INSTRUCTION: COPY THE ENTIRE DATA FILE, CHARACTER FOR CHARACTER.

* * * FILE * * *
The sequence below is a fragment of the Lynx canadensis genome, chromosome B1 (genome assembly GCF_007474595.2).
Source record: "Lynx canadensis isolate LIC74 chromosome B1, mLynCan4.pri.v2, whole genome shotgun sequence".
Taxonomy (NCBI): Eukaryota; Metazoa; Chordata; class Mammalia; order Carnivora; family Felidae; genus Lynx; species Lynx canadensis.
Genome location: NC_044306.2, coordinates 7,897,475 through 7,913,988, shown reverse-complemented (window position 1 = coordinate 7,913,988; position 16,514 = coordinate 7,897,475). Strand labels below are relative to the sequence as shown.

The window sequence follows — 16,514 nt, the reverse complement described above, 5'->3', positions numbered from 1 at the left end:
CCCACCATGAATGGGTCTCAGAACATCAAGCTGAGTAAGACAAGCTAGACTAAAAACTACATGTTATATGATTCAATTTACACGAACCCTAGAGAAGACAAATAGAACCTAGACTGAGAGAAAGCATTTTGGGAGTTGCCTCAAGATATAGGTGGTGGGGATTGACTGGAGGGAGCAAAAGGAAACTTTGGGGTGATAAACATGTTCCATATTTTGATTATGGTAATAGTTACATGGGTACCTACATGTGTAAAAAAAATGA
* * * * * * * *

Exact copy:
The sequence below is a fragment of the Lynx canadensis genome, chromosome B1 (genome assembly GCF_007474595.2).
Source record: "Lynx canadensis isolate LIC74 chromosome B1, mLynCan4.pri.v2, whole genome shotgun sequence".
Taxonomy (NCBI): Eukaryota; Metazoa; Chordata; class Mammalia; order Carnivora; family Felidae; genus Lynx; species Lynx canadensis.
Genome location: NC_044306.2, coordinates 7,897,475 through 7,913,988, shown reverse-complemented (window position 1 = coordinate 7,913,988; position 16,514 = coordinate 7,897,475). Strand labels below are relative to the sequence as shown.

The window sequence follows — 16,514 nt, the reverse complement described above, 5'->3', positions numbered from 1 at the left end:
CCCACCATGAATGGGTCTCAGAACATCAAGCTGAGTAAGACAAGCTAGACTAAAAACTACATGTTATATGATTCAATTTACACGAACCCTAGAGAAGACAAATAGAACCTAGACTGAGAGAAAGCATTTTGGGAGTTGCCTCAAGATATAGGTGGTGGGGATTGACTGGAGGGAGCAAAAGGAAACTTTGGGGTGATAAACATGTTCCATATTTTGATTATGGTAATAGTTACATGGGTACCTACATGTGTAAAAAAAATGA